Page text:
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An optimized metaproteomics protocol for a holistic taxonomic and functional characterization of microbial communities from marine particles

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Francis,  Thomas Ben
Department of Molecular Ecology, Max Planck Institute for Marine Microbiology, Max Planck Society;

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Citation

Schultz, D., Zuehlke, D., Bernhardt, J., Francis, T. B., Albrecht, D., Hirschfeld, C., et al. (2020). An optimized metaproteomics protocol for a holistic taxonomic and functional characterization of microbial communities from marine particles. Environmental Microbiology Reports. doi:10.1111/1758-2229.12842.


Cite as: http://hdl.handle.net/21.11116/0000-0006-B740-3
Abstract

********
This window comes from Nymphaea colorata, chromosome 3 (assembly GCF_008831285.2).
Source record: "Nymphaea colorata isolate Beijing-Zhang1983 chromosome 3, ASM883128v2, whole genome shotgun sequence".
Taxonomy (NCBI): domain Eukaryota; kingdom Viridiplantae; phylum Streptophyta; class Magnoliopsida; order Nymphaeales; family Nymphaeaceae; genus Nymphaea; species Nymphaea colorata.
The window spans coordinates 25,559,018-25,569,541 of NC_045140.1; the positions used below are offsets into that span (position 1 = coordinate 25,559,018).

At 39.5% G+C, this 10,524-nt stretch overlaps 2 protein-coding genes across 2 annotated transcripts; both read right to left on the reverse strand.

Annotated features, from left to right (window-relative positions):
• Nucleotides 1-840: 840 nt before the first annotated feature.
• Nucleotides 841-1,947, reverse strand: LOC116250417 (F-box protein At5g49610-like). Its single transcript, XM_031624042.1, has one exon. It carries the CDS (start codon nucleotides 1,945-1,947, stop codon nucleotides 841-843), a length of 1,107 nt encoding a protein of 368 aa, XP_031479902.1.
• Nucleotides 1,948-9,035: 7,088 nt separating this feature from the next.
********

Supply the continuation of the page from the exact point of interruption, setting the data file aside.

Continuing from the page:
This study aimed to establish a robust and reliable metaproteomics protocol for an in-depth characterization of marine particle-associated (PA) bacteria. To this end, we compared six well-established protein extraction protocols together with different MS-sample preparation techniques using particles sampled during a North Sea spring algae bloom in 2009. In the final optimized workflow, proteins are extracted using a combination of SDS-containing lysis buffer and cell disruption by bead-beating, separated by SDS-PAGE, in-gel digested and analysed by LC-MS/MS, before MASCOT search against a metagenome-based database and data processing/visualization with the in-house-developed bioinformatics tools Prophane and Paver. As an application example, free-living (FL) and particulate communities sampled in April 2009 were analysed, resulting in an as yet unprecedented number of 9354 and 5034 identified protein groups for FL and PA bacteria, respectively. Our data suggest that FL and PA communities appeared similar in their taxonomic distribution, with notable exceptions: eukaryotic proteins and proteins assigned to Flavobacteriia, Cyanobacteria, and some proteobacterial genera were found more abundant on particles, whilst overall proteins belonging to Proteobacteria were more dominant in the FL fraction. Furthermore, our data points to functional differences including proteins involved in polysaccharide degradation, sugar- and phosphorus uptake, adhesion, motility, and stress response.